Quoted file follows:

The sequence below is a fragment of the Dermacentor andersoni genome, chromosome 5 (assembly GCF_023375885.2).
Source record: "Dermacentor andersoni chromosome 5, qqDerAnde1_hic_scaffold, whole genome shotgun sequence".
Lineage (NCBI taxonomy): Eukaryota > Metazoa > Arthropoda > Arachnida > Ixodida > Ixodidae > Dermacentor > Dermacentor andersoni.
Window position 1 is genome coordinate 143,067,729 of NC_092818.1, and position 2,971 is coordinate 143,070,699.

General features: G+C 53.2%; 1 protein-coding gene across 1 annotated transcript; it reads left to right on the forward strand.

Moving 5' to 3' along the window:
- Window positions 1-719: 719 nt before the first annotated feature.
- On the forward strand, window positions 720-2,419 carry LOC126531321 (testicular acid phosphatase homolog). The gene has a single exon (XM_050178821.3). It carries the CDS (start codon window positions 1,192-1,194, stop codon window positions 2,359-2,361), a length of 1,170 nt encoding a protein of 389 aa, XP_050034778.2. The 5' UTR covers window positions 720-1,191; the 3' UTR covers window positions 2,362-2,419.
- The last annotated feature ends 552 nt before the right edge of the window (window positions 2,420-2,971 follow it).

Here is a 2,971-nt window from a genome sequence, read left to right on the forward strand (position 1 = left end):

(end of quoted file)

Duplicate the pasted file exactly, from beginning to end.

The sequence below is a fragment of the Dermacentor andersoni genome, chromosome 5 (assembly GCF_023375885.2).
Source record: "Dermacentor andersoni chromosome 5, qqDerAnde1_hic_scaffold, whole genome shotgun sequence".
Lineage (NCBI taxonomy): Eukaryota > Metazoa > Arthropoda > Arachnida > Ixodida > Ixodidae > Dermacentor > Dermacentor andersoni.
Window position 1 is genome coordinate 143,067,729 of NC_092818.1, and position 2,971 is coordinate 143,070,699.

General features: G+C 53.2%; 1 protein-coding gene across 1 annotated transcript; it reads left to right on the forward strand.

Moving 5' to 3' along the window:
- Window positions 1-719: 719 nt before the first annotated feature.
- On the forward strand, window positions 720-2,419 carry LOC126531321 (testicular acid phosphatase homolog). The gene has a single exon (XM_050178821.3). It carries the CDS (start codon window positions 1,192-1,194, stop codon window positions 2,359-2,361), a length of 1,170 nt encoding a protein of 389 aa, XP_050034778.2. The 5' UTR covers window positions 720-1,191; the 3' UTR covers window positions 2,362-2,419.
- The last annotated feature ends 552 nt before the right edge of the window (window positions 2,420-2,971 follow it).

Here is a 2,971-nt window from a genome sequence, read left to right on the forward strand (position 1 = left end):